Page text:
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Season Review: Michael Orozco Fiscal

Editor’s note: PSP is running season reviews for each Philadelphia Union player — one per weekday for the next few weeks. You can read all the reviews here.

"ATTACK!!!!!!!!!!!!" (Photo: Paul Rudderow)

When the Union secured a loan deal for to bring the US international Michael Orozco Fiscal to Philadelphia, the move seemed a wise attempt to solidify a center back pairing that could grow and mature along with the franchise. It seemed certain that the 24-year-old Orozco Fiscal had been brought in to anchor the Union defense alongside Union captain Danny Califf. Not only did the California-born center back bring the pedigree of three full seasons playing in Mexico’s Primera with San Luis, he is also on the US National Team radar, having earned a senior cap to go along with seven appearances for the U-20s.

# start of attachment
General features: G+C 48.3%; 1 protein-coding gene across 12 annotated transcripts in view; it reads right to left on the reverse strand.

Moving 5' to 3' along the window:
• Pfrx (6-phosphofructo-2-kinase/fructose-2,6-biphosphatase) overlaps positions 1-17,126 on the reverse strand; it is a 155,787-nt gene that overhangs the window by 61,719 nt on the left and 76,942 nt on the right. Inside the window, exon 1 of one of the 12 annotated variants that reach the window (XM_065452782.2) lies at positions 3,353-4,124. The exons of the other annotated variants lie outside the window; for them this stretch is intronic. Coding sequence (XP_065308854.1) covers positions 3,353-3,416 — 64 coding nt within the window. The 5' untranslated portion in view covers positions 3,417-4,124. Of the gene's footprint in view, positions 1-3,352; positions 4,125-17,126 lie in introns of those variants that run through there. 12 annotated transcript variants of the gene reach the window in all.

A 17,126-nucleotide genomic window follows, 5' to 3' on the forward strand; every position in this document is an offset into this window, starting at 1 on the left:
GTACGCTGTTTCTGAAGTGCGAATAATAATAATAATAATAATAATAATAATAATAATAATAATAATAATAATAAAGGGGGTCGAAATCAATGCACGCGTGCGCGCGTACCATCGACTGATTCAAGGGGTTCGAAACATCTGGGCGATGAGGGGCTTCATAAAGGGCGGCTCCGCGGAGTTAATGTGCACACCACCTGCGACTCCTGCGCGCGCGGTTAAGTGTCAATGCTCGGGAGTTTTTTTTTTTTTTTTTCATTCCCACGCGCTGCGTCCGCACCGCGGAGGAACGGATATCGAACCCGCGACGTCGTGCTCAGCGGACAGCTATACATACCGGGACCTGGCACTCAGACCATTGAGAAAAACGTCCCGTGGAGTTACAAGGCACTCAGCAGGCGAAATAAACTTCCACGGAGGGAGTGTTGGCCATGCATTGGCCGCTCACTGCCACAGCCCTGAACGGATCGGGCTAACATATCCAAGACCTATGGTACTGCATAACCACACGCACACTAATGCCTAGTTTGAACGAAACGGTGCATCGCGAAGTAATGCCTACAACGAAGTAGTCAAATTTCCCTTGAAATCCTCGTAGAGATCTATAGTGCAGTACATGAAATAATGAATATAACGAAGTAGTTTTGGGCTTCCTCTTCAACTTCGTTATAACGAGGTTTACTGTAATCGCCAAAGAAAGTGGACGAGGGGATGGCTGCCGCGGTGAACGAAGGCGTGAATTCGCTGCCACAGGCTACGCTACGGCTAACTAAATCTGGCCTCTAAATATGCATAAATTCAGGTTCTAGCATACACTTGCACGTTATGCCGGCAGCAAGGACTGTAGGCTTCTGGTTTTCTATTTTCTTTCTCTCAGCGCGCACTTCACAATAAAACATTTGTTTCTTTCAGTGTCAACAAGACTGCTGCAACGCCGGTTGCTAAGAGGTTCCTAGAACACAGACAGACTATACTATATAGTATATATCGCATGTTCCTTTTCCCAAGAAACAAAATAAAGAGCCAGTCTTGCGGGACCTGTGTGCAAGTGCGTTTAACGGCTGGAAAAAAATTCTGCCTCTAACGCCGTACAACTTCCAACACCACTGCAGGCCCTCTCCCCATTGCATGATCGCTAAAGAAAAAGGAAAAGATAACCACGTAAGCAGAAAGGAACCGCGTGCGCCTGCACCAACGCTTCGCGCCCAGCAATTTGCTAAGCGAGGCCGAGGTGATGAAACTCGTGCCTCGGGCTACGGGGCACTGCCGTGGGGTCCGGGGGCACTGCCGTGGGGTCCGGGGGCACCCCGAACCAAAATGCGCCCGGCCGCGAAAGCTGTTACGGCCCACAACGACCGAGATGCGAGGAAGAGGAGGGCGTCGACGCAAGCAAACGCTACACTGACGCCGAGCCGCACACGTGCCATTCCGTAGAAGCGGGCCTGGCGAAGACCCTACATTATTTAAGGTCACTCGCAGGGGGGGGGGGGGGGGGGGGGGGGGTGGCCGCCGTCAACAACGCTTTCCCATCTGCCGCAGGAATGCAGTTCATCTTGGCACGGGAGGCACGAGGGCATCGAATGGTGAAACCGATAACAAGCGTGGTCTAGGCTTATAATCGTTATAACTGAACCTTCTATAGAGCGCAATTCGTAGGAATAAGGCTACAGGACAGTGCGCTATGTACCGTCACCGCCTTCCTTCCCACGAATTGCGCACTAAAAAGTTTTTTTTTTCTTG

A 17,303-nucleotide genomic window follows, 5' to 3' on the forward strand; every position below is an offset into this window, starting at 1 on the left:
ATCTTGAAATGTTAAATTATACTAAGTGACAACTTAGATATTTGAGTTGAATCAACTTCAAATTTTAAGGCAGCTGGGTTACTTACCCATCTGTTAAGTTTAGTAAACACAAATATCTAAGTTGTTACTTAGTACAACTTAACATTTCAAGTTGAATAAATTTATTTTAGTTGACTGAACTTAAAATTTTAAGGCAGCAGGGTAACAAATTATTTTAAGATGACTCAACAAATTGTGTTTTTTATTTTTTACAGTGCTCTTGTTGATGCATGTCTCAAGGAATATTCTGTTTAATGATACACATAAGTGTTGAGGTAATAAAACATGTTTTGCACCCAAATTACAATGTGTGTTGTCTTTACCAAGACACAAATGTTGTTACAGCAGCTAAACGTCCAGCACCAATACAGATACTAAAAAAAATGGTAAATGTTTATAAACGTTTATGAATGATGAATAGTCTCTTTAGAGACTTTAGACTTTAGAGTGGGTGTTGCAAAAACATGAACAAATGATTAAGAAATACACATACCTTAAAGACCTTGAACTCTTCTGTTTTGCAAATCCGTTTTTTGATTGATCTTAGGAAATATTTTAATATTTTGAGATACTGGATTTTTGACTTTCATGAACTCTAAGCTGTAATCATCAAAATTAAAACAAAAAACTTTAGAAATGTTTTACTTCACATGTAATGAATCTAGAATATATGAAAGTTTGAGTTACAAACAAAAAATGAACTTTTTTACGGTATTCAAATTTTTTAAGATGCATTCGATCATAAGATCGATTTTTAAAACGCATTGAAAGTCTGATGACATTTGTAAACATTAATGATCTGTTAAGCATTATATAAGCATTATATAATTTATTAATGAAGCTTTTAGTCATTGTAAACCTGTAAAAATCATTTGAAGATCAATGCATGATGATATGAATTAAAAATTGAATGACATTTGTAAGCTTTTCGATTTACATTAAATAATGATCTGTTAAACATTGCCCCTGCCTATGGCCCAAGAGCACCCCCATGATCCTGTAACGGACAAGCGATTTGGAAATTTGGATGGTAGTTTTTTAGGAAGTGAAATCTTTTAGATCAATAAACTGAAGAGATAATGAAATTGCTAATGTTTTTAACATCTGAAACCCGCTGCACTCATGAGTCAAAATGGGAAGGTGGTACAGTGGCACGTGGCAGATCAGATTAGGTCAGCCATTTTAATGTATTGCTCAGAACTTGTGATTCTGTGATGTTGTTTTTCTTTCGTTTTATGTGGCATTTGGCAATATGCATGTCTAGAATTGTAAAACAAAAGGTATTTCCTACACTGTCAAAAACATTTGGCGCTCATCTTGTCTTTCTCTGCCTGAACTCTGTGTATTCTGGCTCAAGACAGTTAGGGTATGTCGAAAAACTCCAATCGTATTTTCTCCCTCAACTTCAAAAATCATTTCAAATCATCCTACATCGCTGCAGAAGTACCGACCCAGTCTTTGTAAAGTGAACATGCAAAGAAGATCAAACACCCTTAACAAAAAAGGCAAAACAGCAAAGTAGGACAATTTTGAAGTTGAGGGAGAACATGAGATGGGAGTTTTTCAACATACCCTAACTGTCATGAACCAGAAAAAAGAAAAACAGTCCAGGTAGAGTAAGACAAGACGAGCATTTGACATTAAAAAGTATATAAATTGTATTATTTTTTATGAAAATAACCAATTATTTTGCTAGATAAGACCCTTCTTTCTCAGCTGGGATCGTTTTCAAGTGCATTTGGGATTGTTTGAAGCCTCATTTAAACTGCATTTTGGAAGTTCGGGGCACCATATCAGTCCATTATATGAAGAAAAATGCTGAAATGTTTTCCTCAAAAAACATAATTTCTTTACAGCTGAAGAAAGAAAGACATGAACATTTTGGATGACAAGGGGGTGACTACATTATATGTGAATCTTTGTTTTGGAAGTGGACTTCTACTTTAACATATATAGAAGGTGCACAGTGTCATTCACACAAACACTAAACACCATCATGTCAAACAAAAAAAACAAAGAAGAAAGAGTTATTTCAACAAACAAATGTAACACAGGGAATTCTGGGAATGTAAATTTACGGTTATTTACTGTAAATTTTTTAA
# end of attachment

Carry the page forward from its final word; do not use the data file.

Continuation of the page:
Yet, when the Union walked out of the tunnel in Seattle on Matchday 1, it became obvious that the coaching staff was not as certain as many of its supporters when it came to where Orozco Fiscal should be deployed. Call it overcoaching, call it insanity, but rookie Toni Stahl got the nod in the heart of defense while Orozco Fiscal ran out higher up the field as a holding midfielder, despite the Union’s immense depth at that position. We all know the rest of that story. While the early days of the season saw the Union faithful ruing mistakes and missed opportunities and tearing their hair out in chunks, the defense stuck with it, with Orozco Fiscal playing a huge part in their improvement as his versatility allowed Peter Nowak to use him to plug holes, at times in every position across the Union backline, before earning the move back to the central position where he was originally projected.

2010 statistics

29 games (29 starts). 2,562 minutes played. 2 goals, 0 assists, 14 shots (5 on goal). 36 fouls caused, 18 fouls suffered. 5 yellow cards and 1 red card.

High point